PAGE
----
Reading and wandering

Reading a book is a physical act, writes Andrew Piper on Slate, arguing that an e-reader just isn’t the same. Every night, he reads his children a bedtime story.

As I begin to read, the kids begin to lean into me. Our bodies assume positions of rest, the book our shared column of support. No matter what advertisers say, this could never be true of the acrobatic screen. As we gradually sink into the floor, and each other, our minds are freed to follow their own pathways, unlike the prescribed pathways of the Web. We read and we drift. ‘The words of my book nothing,’ writes Walt Whitman, ‘the drift of it everything.’

Reading sets minds wandering, the best way to discover new ideas, writes Piper. “New connections, new pathways, and sharp turns are being made as we meander our way through the book, but also away from it.”

. . .  We may be holding the book together, but our minds are no doubt far apart by now. The fairy tale is the first story of childhood because it tells of such leaving behind (parents and home), of entering the dreamscape of the woods—and the mind. It tells of the crooked path of change. How can one know where reading books ends and dreaming in books begins?”

Via Annie Murphy Paul.

Do readers’ minds wander less with an e-reader? I prefer to read a real book, if I’m not traveling, but reading a screen is still reading.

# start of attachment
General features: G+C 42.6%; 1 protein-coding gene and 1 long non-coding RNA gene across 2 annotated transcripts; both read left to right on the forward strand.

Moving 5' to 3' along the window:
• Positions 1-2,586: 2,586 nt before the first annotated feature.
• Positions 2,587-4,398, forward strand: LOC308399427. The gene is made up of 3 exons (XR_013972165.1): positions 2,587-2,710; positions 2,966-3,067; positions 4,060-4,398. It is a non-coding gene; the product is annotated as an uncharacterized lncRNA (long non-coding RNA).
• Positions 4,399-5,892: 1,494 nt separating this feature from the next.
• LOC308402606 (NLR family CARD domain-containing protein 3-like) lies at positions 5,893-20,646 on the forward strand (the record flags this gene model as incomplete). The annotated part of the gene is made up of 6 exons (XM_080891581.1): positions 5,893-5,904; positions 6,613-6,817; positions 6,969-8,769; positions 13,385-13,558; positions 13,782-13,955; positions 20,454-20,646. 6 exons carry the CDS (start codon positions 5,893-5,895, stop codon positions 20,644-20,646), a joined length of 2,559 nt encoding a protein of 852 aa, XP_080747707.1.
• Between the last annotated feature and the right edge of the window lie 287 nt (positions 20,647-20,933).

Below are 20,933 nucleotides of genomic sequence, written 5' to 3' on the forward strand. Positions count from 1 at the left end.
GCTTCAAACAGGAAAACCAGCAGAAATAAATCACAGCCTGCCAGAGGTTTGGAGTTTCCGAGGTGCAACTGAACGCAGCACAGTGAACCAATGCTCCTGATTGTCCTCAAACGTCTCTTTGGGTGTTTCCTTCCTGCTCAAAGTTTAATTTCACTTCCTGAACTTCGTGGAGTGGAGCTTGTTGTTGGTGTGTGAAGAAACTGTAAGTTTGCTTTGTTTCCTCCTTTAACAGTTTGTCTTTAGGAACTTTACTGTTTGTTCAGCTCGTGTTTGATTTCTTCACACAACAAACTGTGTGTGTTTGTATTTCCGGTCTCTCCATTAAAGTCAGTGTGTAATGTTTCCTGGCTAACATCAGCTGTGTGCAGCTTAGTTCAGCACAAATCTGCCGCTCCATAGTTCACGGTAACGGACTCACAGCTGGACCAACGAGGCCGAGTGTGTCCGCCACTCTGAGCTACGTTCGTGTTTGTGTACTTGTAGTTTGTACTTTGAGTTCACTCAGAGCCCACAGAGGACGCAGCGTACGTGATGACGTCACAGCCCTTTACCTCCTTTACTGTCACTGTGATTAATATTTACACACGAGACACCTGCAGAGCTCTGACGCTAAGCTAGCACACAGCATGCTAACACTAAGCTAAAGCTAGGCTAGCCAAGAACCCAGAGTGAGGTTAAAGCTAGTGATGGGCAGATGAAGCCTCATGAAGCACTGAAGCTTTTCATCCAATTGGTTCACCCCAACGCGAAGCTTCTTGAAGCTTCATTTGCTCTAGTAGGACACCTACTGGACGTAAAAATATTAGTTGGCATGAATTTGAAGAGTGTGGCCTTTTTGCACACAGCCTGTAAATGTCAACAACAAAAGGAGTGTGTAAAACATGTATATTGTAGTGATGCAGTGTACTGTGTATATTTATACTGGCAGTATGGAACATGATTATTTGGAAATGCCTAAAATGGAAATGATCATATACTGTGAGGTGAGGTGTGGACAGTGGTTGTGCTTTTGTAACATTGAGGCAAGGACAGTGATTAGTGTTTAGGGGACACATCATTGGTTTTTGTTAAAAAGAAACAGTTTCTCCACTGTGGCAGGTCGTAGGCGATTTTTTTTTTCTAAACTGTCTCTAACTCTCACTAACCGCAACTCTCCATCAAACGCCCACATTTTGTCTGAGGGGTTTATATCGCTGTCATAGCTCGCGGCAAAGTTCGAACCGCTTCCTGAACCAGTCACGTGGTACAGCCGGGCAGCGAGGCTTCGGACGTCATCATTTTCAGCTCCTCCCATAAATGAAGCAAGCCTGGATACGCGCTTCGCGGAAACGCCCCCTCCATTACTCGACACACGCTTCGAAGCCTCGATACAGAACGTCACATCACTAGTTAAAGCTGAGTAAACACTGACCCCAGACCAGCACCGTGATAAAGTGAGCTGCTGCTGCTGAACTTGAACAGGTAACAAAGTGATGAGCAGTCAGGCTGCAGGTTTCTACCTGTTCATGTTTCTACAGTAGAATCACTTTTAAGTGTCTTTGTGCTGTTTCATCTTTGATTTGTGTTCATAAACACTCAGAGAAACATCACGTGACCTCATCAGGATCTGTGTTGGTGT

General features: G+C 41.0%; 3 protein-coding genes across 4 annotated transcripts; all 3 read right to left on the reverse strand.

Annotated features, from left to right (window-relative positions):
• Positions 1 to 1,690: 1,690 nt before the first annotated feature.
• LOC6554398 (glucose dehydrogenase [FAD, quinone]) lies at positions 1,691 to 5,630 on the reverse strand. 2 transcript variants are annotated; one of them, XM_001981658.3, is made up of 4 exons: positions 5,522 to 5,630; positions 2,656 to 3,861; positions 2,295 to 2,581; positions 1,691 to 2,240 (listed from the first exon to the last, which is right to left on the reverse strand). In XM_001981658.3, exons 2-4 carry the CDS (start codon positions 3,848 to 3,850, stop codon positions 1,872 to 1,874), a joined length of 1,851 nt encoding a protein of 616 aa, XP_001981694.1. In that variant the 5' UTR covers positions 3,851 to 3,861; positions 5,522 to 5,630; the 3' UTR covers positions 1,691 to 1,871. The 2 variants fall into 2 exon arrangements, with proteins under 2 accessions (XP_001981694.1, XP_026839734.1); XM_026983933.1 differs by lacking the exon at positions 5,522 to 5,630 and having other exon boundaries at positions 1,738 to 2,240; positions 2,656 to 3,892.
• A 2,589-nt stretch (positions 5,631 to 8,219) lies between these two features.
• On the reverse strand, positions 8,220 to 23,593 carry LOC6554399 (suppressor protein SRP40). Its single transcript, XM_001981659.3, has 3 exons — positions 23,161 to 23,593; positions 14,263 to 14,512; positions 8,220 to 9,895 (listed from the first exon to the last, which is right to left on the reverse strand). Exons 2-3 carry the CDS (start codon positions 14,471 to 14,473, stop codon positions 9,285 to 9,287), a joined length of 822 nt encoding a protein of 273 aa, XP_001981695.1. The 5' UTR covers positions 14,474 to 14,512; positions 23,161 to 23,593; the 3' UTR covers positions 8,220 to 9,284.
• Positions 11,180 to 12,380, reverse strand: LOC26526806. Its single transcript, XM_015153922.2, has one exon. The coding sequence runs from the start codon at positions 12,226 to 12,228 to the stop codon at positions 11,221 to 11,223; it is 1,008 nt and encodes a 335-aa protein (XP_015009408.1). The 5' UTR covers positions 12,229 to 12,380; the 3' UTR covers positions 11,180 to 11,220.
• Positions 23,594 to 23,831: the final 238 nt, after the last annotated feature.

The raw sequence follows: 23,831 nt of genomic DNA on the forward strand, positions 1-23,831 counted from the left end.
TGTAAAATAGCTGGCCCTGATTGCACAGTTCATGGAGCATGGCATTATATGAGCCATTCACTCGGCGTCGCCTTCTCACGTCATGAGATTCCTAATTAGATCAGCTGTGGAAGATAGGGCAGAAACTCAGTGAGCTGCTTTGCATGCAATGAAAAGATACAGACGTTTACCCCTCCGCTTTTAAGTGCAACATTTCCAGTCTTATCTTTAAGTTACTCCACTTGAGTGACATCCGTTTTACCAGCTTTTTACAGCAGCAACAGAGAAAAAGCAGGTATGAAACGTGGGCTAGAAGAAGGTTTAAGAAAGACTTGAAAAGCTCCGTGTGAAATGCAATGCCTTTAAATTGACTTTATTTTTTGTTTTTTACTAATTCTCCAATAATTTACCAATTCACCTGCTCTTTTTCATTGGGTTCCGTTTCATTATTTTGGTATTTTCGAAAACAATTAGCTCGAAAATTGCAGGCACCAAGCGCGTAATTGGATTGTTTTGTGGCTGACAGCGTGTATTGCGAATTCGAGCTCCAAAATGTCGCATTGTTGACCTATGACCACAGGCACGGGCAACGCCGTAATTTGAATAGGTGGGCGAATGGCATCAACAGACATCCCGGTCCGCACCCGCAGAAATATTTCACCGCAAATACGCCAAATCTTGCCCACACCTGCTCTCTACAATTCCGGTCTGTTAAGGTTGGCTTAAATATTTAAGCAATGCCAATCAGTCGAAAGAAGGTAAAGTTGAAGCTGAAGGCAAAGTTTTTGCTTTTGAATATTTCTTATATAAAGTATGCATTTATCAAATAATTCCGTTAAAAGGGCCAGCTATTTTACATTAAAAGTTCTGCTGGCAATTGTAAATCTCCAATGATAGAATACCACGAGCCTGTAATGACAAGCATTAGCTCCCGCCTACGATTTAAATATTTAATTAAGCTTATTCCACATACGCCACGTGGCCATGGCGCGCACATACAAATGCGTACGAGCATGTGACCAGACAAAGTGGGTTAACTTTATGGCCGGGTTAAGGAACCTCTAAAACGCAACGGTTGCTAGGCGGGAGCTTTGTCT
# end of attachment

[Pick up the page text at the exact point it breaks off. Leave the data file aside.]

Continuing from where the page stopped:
About Joanne


  1. I think this is Luddite nonsense. I can, and do, share what I’m reading, no matter what the form – book, magazine, e-reader, computer – and the idea that the book is unique due to its form is ridiculous.

  2. Andrew Piper makes a large number of assertions without evidence (e.g. “If books are essentially vertebral, contributing to our sense of human uniqueness that depends upon bodily uprightness…”).

    I am not impressed.

    • And this comment by Nicholas Olsen
      at Slate (the top one when I went to the comments section) captures Andrew’s lack of evidence in a very brutal manner:

      This article is a fine example of why I quit being a student of the humanities and became an engineer instead; the amount of effort that can be wasted producing nothing is impressive in its own way, but ultimately pointless. It’s hard to believe anyone could believe the nonsense displayed here, so I naturally assume anyone writing an article like this is trolling, producing satire or entertainment meant to provoke pageviews.

  3. Stacy in NJ says:

    Prior to my Kindle I had a storage problem. I had 10 to 12 containers of boxed books in my basement. I sorted and donated half and saved and shelved the other half. Now, to my husband’s relief, I use my Kindle. It’s a relief to not have stacks of books cluttering up my home.

    E-books save time, fuel (no trips to the library or bookstore) and space. They’re good for the environment.

  4. I do tons of reading, several hours a day, both online and offline. When reading for information, I prefer to read online, where I can follow links, open multiple pages etc. When reading for pleasure, I prefer to read offline. There is something undefinable about reading a physical book that is pleasing. It will be interesting to see if that remains true with current youth and future generations.

  5. I prefer the paper to any screen at all times both for information and pleasure reading. I find it enchanting to touch and turn pages. I physically remember where I closed the book and where to look for information I’ve seen before. I actually find the e-reader uncomfortable (I have one and I’ve read a few books on it). In addition, I like the look of books on my shelves, and the more the better. I always enjoyed the libraries and the feeling in them. I currently own a few hundred books, and there are more to come!